Flow™ Frame Sterilisation / Irradiation / Disease Control

Some diseases require sterilising your beehives to properly control the disease. We have recently got some tests back from irradiating the Flow™ Frames and thought I’d share them here:

Heat treatment: Flow frames can handle hot water up to 70˚c

Chemical treatment: The plastics chosen have good chemical resistance. We will be testing various chemicals to evaluate this soon.

Irradiation: We have tested the Flow frame parts with multiple doses of 15kgy Gamma rays. We load tested the irradiated parts and tested them to destruction. The results were: 1 dose had little effect. 2 doses had minimal effect. 3 doses and the plastic was significantly more brittle. We will be testing further to see if this causes any failures but at this stage we can say the Flow frames can handle being sterilised with 15kgy gamma twice.

We will aim to keep our website and forum updated with the latest test results.

For more info on disease @Rodderick has given a good summary.


Where did you manage to get the frames irradiated?? It must be a usable for “the man on the street” - does it cost big bucks??

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costs about $15 a super where I am so its not that expensive when you have multiple frames per super.

There are companies that sterilise medical equipment etc - they usually do some agriculture equipment such as bee hives…


The Bunyip Beekeeper


For the US that is 158° Fahrenheit


I think it was somewhere in Brisbane where they irradiated the Flow frames. I think @TBB is about right on the cost. Hopefully it is something that you will never need to do, but it is cheaper than buying new frames.

Most likely at Steritech

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You seem to be referring to how the equipment holds up to various methods of sterilization. Do you have any thoughts about UV light as a method of sterilizing a hive?

Water boils at 100C/212F. So, no hot water or steam to clean.

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I’m guessing UV light wouldn’t be enough to treat a lot of diseases, as most of the problematic diseases have persistent spores that get into timber and plastic in the hive. (although I’ve heard a UV light torch can be used to aid detecting AFB). By the sounds of it American Foul Brood (AFB) is a difficult one to treat with the recommended treatment being burning your hives. If you suspect you have AFB it is important to take it seriously as it could destroy all of your bee colonies and others around you.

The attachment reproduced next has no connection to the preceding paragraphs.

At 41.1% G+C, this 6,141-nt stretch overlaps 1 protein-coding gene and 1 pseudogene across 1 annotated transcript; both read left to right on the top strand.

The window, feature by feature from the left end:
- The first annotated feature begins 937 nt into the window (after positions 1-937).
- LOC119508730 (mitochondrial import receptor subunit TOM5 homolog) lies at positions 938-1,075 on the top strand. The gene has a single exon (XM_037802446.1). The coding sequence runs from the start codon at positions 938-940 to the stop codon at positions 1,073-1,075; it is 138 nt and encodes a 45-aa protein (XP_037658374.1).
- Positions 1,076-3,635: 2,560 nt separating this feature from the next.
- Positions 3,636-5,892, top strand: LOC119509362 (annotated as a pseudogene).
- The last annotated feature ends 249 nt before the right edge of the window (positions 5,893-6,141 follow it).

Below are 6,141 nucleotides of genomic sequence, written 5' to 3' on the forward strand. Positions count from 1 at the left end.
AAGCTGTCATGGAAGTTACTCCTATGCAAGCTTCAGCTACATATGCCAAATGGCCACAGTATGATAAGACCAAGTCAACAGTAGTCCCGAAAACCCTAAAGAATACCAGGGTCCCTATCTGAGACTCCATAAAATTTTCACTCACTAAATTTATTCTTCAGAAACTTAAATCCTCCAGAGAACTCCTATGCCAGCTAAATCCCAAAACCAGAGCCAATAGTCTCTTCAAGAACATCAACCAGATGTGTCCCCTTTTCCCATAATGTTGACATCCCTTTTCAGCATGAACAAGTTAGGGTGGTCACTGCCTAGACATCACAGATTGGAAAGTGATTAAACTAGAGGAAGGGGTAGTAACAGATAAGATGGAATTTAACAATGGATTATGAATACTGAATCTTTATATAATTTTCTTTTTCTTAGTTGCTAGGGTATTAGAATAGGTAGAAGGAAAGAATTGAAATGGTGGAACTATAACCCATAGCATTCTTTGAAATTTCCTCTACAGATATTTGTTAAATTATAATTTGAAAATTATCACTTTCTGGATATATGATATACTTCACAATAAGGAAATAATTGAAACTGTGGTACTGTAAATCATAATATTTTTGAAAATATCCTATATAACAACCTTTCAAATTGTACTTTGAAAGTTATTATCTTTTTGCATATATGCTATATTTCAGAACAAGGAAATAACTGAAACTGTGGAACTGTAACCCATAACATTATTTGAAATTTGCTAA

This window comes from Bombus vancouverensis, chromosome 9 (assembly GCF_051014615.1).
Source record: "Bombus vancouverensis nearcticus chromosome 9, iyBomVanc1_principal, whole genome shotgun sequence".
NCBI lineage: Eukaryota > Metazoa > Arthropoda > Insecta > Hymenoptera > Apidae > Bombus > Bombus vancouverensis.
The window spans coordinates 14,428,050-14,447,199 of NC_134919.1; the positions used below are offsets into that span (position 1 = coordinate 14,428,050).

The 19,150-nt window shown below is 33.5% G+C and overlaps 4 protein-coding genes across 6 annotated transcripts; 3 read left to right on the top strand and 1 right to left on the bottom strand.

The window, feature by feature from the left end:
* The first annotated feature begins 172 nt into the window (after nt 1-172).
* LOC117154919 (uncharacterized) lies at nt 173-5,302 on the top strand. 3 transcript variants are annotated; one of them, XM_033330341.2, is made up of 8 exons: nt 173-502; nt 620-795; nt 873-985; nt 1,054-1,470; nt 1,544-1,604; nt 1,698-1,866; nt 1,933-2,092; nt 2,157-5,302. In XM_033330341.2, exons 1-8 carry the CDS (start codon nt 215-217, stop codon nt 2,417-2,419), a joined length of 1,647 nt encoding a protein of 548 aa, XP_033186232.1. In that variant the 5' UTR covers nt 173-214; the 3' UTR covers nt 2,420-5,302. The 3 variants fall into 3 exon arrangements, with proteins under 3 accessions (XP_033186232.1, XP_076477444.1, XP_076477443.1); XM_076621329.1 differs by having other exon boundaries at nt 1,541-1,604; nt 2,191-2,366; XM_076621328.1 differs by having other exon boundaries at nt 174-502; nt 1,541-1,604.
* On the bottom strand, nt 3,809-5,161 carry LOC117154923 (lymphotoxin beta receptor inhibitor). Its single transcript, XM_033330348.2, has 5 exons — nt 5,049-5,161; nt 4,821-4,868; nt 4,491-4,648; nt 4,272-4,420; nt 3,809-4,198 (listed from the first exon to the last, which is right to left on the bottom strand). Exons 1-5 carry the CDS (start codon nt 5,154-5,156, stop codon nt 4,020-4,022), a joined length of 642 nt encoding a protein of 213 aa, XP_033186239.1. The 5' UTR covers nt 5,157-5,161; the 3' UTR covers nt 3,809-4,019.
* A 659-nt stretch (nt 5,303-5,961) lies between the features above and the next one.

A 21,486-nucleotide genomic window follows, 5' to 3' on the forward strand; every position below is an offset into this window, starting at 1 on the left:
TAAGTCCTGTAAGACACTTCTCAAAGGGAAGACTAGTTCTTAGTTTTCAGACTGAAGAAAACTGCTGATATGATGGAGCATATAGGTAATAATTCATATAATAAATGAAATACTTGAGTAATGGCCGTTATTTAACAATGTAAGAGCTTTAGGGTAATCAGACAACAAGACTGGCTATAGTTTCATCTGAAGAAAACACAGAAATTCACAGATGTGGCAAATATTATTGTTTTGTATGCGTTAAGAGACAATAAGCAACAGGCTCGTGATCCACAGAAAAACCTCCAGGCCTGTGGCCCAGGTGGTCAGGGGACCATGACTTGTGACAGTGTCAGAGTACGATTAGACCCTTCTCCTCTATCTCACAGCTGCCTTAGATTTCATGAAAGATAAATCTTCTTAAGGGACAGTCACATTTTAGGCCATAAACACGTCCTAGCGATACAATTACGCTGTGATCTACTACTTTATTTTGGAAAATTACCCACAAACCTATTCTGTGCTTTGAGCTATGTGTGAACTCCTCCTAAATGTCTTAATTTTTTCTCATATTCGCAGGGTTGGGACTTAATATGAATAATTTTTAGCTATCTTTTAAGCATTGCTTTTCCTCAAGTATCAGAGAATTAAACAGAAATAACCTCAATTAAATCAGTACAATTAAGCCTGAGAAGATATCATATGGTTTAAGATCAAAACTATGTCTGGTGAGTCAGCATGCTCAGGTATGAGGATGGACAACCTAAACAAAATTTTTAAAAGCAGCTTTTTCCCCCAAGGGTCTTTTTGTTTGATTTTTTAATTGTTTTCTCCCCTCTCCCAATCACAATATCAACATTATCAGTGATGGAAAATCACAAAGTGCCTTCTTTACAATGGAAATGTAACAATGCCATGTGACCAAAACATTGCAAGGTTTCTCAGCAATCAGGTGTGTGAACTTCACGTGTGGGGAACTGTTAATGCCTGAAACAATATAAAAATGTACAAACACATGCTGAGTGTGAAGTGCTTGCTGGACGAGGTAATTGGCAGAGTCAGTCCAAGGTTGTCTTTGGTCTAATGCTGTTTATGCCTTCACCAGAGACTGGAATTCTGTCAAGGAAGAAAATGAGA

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Since freezing can be used sterilize against some maladies, what is the lowest temperature the flow frames can safely endure. Also, do the materials it is made form deteriorate from repeated freeze/thaw cycles? (Not all plastics are freeze safe).

We have been discussing this in this thread:

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I work for Steritech in Melbourne and have been contacted by one of your customers regarding Irradiation of his flowhive, I explained to him the effects of Gamma on various polymers ( ie embrittlement and discoloration ) as Gamma dose is accumulative. I have many beekeepers that proactively irradiate every year their hives, these people have the conventional timber hives and the accumulative effect does not impact them, I have beekeepers whose hives have probably accumulated hundreds of kgy`s over the life of the hive . have you looked at using a GAMMA STABLE polymer in your manufacturing process ? this would certainly help in the lifespan of a hive in regards to the treatment using Gamma Irradiation . I understand there would be a cost impact but in the long run the purchasers would have the hive for a longer time.